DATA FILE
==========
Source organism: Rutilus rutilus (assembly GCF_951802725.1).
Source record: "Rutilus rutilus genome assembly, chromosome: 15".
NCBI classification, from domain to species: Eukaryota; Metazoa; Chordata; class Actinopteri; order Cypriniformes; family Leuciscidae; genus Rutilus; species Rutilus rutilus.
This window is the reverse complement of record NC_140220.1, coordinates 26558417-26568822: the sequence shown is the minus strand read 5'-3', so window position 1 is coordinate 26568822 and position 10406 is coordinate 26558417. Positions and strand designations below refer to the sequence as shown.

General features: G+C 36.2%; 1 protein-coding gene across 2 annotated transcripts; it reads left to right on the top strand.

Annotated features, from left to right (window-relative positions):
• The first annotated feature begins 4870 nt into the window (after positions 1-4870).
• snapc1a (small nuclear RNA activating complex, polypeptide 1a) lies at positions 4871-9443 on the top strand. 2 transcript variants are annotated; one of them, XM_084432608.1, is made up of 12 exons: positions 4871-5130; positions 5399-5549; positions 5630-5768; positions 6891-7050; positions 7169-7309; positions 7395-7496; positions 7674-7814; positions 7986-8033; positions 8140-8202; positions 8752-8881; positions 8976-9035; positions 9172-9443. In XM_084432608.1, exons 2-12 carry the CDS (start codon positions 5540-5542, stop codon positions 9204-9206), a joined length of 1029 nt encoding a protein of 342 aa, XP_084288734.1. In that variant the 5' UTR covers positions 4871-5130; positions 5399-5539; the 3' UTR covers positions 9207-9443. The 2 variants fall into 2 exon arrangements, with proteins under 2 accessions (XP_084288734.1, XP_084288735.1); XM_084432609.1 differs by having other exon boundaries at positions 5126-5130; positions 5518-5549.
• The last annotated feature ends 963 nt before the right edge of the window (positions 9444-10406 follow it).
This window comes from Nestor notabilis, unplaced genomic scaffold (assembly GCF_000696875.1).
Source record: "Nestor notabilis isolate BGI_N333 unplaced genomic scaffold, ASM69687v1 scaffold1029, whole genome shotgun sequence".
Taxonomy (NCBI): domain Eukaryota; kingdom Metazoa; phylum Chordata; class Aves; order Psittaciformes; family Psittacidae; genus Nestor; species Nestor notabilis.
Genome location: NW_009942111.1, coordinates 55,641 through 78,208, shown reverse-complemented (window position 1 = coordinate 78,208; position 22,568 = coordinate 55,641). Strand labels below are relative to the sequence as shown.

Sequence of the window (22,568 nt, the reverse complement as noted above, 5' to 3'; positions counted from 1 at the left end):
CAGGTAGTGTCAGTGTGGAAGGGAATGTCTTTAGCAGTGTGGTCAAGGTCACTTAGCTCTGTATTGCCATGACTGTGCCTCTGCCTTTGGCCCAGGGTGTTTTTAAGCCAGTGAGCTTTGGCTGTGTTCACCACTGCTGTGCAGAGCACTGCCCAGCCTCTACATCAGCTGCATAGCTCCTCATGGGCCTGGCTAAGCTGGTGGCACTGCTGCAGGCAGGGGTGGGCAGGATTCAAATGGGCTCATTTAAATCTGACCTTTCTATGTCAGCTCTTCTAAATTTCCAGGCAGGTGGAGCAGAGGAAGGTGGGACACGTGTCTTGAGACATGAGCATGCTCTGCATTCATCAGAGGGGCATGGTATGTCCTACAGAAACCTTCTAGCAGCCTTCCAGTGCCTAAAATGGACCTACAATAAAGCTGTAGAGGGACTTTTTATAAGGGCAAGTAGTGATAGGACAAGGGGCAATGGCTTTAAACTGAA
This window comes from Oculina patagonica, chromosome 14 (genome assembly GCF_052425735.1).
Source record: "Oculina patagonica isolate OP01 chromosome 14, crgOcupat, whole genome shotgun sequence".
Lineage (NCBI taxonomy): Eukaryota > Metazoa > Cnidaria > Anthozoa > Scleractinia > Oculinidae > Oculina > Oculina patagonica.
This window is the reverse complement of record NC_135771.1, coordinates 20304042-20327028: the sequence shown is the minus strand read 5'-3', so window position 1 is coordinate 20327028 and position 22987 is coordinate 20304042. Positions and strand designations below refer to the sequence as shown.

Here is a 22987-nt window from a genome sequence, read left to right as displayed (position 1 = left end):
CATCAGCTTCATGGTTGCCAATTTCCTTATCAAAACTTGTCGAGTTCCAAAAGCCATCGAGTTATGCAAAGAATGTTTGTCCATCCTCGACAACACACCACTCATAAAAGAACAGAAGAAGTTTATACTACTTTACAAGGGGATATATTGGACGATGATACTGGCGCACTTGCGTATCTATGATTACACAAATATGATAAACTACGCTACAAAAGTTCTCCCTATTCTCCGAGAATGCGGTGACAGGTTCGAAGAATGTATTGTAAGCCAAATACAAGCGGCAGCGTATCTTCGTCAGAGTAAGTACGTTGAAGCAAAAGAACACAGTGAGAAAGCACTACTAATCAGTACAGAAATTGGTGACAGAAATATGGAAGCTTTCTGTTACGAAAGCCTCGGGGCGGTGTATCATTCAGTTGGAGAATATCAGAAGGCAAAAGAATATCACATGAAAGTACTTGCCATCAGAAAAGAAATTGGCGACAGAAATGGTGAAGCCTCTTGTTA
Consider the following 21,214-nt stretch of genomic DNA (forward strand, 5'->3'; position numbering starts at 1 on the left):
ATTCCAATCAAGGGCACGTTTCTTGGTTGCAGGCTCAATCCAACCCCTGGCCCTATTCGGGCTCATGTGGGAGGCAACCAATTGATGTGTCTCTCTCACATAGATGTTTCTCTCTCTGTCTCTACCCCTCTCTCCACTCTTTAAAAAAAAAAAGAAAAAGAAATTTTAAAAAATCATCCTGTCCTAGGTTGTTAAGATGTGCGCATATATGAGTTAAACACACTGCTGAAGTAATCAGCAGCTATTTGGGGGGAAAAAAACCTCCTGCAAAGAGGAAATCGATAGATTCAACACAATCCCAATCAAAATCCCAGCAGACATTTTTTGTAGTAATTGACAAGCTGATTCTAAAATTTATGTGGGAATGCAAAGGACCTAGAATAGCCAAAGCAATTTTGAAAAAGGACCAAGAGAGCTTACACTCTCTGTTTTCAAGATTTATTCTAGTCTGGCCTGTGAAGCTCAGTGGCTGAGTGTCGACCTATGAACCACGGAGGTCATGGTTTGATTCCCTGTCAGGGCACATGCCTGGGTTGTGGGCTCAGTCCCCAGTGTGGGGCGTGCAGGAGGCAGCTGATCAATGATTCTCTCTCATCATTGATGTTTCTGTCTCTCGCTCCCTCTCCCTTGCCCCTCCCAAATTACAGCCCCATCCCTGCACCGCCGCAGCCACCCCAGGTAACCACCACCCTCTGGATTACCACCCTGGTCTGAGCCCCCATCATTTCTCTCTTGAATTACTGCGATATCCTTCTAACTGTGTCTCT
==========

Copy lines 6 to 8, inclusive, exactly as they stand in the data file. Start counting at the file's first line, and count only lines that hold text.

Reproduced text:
Annotated features, from left to right (window-relative positions):
• The first annotated feature begins 4870 nt into the window (after positions 1-4870).
• snapc1a (small nuclear RNA activating complex, polypeptide 1a) lies at positions 4871-9443 on the top strand. 2 transcript variants are annotated; one of them, XM_084432608.1, is made up of 12 exons: positions 4871-5130; positions 5399-5549; positions 5630-5768; positions 6891-7050; positions 7169-7309; positions 7395-7496; positions 7674-7814; positions 7986-8033; positions 8140-8202; positions 8752-8881; positions 8976-9035; positions 9172-9443. In XM_084432608.1, exons 2-12 carry the CDS (start codon positions 5540-5542, stop codon positions 9204-9206), a joined length of 1029 nt encoding a protein of 342 aa, XP_084288734.1. In that variant the 5' UTR covers positions 4871-5130; positions 5399-5539; the 3' UTR covers positions 9207-9443. The 2 variants fall into 2 exon arrangements, with proteins under 2 accessions (XP_084288734.1, XP_084288735.1); XM_084432609.1 differs by having other exon boundaries at positions 5126-5130; positions 5518-5549.